Cherry trees are native to Ireland, but not the ones seen here. The two varieties are wild cherry Prunus avium and bird cherry Prunus padus, and are mostly found growing wild in the west of Ireland and the midlands.

Published in Guide

I have written about almost-treeless landscapes in Ireland before, usually upland areas such as here in the Wicklow Mountains.

And here, two old sycamore trees stand together alone above the boggy terrain, in bad weather providing shelter for sheep as seen in this image.

Sycamore Acer pseudoplatanus is not native to Ireland, thought to have been introduced from Europe before the 17th century being first recorded in Derry in 1610, it has now become widely naturalised and is one of Ireland's most common trees.

Sycamore is a strong and sturdy tree, able to withstand all that the Irish weather can deliver.

Published in Guide

This lone and windswept tree prepares for another tough year of growing, its short stature and horizontal growth shows the direction of prevailing winds.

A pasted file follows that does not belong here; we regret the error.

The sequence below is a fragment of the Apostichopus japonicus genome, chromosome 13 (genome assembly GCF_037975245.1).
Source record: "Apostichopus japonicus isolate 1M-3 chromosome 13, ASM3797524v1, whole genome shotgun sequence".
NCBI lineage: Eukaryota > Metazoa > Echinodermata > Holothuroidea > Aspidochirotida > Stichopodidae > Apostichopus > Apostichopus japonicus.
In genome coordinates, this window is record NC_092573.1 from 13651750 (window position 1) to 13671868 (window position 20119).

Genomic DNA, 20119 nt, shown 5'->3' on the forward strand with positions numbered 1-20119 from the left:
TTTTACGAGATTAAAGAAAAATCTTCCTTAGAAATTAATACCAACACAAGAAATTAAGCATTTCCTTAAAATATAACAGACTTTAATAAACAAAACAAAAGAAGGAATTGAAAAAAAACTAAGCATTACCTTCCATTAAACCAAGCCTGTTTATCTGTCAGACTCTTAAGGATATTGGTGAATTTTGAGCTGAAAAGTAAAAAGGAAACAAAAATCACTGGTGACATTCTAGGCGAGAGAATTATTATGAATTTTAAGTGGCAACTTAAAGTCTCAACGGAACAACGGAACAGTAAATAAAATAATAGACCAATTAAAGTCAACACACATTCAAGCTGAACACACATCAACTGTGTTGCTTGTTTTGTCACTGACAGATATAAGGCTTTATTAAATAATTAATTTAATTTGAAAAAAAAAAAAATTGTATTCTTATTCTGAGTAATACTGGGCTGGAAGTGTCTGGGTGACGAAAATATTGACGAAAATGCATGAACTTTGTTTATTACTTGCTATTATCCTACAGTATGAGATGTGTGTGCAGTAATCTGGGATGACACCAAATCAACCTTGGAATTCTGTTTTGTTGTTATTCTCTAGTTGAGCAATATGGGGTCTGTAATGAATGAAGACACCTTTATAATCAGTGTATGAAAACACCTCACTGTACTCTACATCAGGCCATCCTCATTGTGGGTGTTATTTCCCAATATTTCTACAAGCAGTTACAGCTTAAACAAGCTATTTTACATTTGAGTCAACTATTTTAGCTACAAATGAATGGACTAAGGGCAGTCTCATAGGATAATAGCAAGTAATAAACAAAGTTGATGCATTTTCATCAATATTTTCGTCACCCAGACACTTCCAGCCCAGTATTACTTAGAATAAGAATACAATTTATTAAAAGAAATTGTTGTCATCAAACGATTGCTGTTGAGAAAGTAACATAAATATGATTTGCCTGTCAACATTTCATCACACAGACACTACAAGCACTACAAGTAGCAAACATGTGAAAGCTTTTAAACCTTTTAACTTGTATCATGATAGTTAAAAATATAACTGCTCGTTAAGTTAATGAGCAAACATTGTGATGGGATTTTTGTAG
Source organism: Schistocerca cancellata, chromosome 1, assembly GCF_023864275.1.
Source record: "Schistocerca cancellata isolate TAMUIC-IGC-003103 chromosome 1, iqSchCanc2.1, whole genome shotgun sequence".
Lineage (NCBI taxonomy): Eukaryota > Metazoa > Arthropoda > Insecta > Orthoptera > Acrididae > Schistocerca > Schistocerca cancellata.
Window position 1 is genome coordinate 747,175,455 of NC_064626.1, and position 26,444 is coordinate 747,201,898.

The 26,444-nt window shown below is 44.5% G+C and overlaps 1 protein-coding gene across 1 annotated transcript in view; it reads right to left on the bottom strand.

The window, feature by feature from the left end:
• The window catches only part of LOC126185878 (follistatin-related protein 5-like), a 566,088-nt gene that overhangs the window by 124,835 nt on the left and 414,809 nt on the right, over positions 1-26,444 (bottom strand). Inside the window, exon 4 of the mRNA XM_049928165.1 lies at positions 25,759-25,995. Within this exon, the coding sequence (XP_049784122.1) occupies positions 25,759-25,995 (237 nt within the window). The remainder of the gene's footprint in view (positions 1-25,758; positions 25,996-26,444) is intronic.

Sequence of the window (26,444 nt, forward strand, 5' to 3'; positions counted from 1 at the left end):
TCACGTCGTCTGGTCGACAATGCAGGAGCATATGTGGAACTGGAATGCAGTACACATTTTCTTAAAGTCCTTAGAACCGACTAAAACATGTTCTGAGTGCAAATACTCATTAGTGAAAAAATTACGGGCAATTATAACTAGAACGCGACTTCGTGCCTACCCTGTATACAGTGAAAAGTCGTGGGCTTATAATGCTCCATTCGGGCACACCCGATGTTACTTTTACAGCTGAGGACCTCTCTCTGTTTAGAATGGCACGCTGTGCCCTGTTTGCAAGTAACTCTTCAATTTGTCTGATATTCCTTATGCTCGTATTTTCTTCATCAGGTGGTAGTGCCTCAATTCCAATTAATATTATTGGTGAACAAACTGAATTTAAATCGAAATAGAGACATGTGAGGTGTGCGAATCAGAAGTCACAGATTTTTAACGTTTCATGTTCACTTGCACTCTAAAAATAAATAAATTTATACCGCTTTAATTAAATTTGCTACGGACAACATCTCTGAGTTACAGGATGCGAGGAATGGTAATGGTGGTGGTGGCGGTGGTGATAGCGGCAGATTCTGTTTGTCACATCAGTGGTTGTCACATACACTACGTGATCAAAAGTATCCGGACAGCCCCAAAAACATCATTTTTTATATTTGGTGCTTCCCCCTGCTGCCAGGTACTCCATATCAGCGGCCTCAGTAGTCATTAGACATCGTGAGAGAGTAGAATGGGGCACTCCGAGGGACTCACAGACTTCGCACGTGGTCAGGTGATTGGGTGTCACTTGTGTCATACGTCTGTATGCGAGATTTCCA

Clearly this side of the small lake makes for difficult growing conditions, the far side being more sheltered and with deeper soils supports a small natural woodland of upright trees.

Trees provide a focal point for photography whether that be standalone trees on ridges or hills, deciduous woodlands or planted neatly in urban parks.

National Tree Week 2021 is here and I am posting some of my favourite tree images from over the years. Check back again tomorrow to see more.

Published in Guide
Sunday, 21 March 2021 00:50

Ash Trees in Ireland, National Tree Week

For all you dendrophiles, Sunday 21st of March 2021 sees the start of National Tree Week here in Ireland.

So here is an image of one of the most iconic of Ireland's native trees. the ash.

Ash is the most common tree found in Irish hedgerows, it grows tall to around 40 metres and its bark becomes fissured with age. It has a pale wood that is most famously used to make hurleys (sticks) for the Irish game of hurling. If you have good quality wooden handled gardening equipment, the handles might also be made from ash timber.

Ash trees can live for up to 400 years but in recent times with the arrival of an asian fungal infection, the trees have been suffering from a disease called ash dieback.

Published in Guide